There aren’t very many things that surprise you anymore when watching Alabama.
Year in and year out it produces top shelf talent who steps up to the challenge ever game, especially against its Week 1 opponents who they haven’t lost to since 2001.
So shock isn’t quite the adjective that’s used when talking about outside linebacker Will Anderson. Everyone knew he was talented, especially when he started as a freshman last season.
But to a certain degree Anderson has appeared to have exceeded expectations of where his trajectory was headed leading into 2021. He isn’t just the Crimson Tide’s top pass rusher and a feared defender in the SEC.
No, Anderson might be one of the (or simply the) best defensive player in college football.
That sort of praise is heavy for any second year starter, let alone after the first game of the season, yet when watching Anderson dominate a Miami offensive line which had a combined 190 starts amongst the group, it’s hard not to come away with glowing remarks.
Maybe this should have been where Anderson’s expectations were set, given that head coach Nick Saban called him a complete player just a few weeks ago.
“He’s been really good,” Saban said back in August. “Will is probably the guy that creates more havoc for our defense in terms of his ability to pass rush. He’s a more complete player now and understands the whole scheme, is very diverse as a player in terms of what he can do.”
Create havoc he did as Anderson capped off Saturday’s game with nine total tackles, one sack and one tackle for loss, while consistently collapsing the pocket around D’Eriq King who was brought down a total of four times and never settled into the game.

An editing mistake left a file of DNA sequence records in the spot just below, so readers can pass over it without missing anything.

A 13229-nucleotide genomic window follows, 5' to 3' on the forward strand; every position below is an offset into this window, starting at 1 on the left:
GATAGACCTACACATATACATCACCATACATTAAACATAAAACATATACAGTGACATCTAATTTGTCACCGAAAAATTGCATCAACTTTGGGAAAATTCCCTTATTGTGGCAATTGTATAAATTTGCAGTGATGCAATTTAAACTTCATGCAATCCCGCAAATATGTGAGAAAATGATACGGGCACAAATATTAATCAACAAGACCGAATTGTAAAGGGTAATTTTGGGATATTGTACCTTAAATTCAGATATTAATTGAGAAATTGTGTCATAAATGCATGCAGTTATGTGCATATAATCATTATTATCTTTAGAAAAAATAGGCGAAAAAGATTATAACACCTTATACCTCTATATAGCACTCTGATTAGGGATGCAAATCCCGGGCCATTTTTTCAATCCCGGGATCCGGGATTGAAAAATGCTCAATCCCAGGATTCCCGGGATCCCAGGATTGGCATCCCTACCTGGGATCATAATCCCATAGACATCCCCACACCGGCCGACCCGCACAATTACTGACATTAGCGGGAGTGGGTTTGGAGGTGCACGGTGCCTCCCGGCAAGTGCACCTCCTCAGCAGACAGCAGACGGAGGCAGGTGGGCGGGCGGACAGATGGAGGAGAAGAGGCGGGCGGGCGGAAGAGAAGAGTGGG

It’s said that the three most important spots on a football team are quarterback, left tackle and pass rusher and Alabama has three large green check marks in all of those boxes. When asked about the team’s pass rush, Anderson attributed the team’s success to scheme and unselfishness.
“I think it was as a we game planned this week,” Anderson said on the success of the pass rush. “We stuck to our game plan saying we had to contain him and we had to rush together and rush as a unit and nobody can be selfish. And we all just have to play as a team and play up front as a team and just hold our gaps and be responsible to do our job.”
Even with his devastating combination of strength and speed, neither of those characteristics may be the most frightening thing about his game. What scares teams the most is his classification.
He’s only a sophomore, and at the very least has two dozen college football games left to play and to further prove his stature atop the defensive rankings.
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Patrick Dowd is a Reporter for Touchdown Alabama Magazine. You can follow him on Twitter, via Pat_Dowd77